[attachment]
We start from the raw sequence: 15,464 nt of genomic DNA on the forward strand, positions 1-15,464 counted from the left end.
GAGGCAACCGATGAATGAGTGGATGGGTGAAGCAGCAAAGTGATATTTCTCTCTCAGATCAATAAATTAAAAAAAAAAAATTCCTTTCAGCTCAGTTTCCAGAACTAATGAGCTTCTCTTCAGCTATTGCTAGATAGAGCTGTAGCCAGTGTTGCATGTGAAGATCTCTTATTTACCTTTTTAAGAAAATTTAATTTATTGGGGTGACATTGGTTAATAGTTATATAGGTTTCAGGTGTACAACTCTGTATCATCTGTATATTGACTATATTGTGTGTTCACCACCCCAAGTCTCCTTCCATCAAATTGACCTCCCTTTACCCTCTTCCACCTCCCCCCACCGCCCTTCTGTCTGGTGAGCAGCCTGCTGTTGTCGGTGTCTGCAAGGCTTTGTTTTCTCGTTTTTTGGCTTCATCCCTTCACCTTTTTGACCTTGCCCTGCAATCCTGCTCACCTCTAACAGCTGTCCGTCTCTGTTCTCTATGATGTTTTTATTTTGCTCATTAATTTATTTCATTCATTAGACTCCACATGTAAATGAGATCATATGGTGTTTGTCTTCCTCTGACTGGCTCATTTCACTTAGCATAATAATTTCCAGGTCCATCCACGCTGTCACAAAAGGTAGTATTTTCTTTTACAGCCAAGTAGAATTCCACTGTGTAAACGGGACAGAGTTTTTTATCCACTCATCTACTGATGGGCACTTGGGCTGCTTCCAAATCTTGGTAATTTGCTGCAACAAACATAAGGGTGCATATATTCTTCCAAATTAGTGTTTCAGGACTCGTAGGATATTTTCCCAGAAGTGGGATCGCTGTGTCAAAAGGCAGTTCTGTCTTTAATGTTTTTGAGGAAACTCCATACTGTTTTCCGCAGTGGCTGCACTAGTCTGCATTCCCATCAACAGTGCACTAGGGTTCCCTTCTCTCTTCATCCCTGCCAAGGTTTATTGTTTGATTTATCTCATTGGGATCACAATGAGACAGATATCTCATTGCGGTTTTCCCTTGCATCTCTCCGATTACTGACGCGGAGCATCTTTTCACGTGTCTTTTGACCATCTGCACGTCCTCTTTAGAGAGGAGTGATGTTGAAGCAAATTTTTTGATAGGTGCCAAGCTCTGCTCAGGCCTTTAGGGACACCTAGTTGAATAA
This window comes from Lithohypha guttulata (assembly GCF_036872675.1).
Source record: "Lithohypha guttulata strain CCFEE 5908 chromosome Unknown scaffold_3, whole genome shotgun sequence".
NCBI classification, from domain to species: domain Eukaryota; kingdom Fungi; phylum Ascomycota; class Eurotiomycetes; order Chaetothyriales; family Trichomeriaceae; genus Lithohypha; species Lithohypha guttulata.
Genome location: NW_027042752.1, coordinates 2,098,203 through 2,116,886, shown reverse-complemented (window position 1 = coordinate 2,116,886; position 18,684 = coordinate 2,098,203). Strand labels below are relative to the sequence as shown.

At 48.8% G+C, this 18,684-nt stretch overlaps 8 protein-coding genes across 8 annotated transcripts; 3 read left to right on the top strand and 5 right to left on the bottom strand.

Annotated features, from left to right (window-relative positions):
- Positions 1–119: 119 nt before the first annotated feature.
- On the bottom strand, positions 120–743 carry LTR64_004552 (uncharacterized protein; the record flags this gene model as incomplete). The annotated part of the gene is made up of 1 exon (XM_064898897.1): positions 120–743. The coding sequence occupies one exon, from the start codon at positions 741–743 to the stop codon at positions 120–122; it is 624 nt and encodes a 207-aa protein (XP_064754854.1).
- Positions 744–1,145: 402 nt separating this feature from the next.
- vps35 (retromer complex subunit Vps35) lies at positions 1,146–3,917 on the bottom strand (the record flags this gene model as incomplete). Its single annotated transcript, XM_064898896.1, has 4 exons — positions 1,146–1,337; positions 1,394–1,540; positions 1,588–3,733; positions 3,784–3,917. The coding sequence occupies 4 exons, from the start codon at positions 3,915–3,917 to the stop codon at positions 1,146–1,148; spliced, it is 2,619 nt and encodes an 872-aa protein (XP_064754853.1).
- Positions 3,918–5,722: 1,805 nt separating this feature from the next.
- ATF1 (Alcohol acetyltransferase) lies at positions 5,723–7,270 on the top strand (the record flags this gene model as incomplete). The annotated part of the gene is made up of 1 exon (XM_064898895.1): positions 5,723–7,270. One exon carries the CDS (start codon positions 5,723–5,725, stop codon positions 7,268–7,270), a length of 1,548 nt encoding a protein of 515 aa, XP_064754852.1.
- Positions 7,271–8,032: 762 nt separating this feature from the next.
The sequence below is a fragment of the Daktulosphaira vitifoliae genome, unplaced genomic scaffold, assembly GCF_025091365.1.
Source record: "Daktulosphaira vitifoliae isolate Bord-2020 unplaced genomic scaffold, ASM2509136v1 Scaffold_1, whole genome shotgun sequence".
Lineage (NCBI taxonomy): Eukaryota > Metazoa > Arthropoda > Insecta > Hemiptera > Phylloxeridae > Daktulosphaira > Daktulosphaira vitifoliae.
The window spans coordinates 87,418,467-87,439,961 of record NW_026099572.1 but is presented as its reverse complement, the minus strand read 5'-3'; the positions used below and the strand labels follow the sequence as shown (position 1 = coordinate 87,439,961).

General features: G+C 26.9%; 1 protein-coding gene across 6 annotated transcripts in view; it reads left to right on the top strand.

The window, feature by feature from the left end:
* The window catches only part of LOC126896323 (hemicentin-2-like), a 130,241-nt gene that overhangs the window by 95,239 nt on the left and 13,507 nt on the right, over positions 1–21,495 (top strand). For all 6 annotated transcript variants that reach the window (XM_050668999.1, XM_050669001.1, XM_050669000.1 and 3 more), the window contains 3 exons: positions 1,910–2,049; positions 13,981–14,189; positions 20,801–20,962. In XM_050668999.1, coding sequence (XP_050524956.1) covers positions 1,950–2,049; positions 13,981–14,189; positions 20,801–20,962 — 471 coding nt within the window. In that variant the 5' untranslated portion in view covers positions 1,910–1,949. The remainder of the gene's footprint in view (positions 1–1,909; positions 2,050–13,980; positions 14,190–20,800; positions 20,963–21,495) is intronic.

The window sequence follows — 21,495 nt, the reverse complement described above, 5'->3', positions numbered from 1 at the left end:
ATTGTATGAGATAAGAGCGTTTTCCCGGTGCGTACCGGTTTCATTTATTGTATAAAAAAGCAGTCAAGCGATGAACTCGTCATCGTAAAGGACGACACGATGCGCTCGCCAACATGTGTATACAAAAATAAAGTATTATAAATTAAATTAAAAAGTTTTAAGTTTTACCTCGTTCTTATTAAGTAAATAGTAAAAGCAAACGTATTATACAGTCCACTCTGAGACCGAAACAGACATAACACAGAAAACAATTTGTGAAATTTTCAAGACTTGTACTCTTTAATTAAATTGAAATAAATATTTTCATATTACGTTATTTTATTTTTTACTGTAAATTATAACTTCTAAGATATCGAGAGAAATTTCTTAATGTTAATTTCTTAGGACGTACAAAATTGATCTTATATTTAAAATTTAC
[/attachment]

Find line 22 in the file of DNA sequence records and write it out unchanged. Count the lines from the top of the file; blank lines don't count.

* The window catches only part of LOC126896323 (hemicentin-2-like), a 130,241-nt gene that overhangs the window by 95,239 nt on the left and 13,507 nt on the right, over positions 1–21,495 (top strand). For all 6 annotated transcript variants that reach the window (XM_050668999.1, XM_050669001.1, XM_050669000.1 and 3 more), the window contains 3 exons: positions 1,910–2,049; positions 13,981–14,189; positions 20,801–20,962. In XM_050668999.1, coding sequence (XP_050524956.1) covers positions 1,950–2,049; positions 13,981–14,189; positions 20,801–20,962 — 471 coding nt within the window. In that variant the 5' untranslated portion in view covers positions 1,910–1,949. The remainder of the gene's footprint in view (positions 1–1,909; positions 2,050–13,980; positions 14,190–20,800; positions 20,963–21,495) is intronic.